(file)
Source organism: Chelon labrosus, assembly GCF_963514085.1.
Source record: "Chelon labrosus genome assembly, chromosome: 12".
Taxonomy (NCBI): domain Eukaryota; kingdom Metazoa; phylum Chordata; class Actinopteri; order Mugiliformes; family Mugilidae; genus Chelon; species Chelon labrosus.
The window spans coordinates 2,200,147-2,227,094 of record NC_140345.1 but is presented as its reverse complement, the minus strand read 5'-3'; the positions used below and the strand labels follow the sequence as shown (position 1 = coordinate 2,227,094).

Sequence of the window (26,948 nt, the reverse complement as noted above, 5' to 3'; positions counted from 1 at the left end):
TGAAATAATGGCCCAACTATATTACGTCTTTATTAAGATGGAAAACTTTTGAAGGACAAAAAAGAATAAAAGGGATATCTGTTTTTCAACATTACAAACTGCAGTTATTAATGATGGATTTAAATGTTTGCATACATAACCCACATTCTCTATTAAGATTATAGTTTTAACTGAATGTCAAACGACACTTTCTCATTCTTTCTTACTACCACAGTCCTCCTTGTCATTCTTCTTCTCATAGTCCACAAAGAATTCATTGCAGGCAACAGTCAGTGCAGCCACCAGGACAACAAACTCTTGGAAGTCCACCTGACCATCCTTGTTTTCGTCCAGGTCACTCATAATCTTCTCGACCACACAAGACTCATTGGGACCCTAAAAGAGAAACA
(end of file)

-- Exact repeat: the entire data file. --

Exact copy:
Source organism: Chelon labrosus, assembly GCF_963514085.1.
Source record: "Chelon labrosus genome assembly, chromosome: 12".
Taxonomy (NCBI): domain Eukaryota; kingdom Metazoa; phylum Chordata; class Actinopteri; order Mugiliformes; family Mugilidae; genus Chelon; species Chelon labrosus.
The window spans coordinates 2,200,147-2,227,094 of record NC_140345.1 but is presented as its reverse complement, the minus strand read 5'-3'; the positions used below and the strand labels follow the sequence as shown (position 1 = coordinate 2,227,094).

Sequence of the window (26,948 nt, the reverse complement as noted above, 5' to 3'; positions counted from 1 at the left end):
TGAAATAATGGCCCAACTATATTACGTCTTTATTAAGATGGAAAACTTTTGAAGGACAAAAAAGAATAAAAGGGATATCTGTTTTTCAACATTACAAACTGCAGTTATTAATGATGGATTTAAATGTTTGCATACATAACCCACATTCTCTATTAAGATTATAGTTTTAACTGAATGTCAAACGACACTTTCTCATTCTTTCTTACTACCACAGTCCTCCTTGTCATTCTTCTTCTCATAGTCCACAAAGAATTCATTGCAGGCAACAGTCAGTGCAGCCACCAGGACAACAAACTCTTGGAAGTCCACCTGACCATCCTTGTTTTCGTCCAGGTCACTCATAATCTTCTCGACCACACAAGACTCATTGGGACCCTAAAAGAGAAACA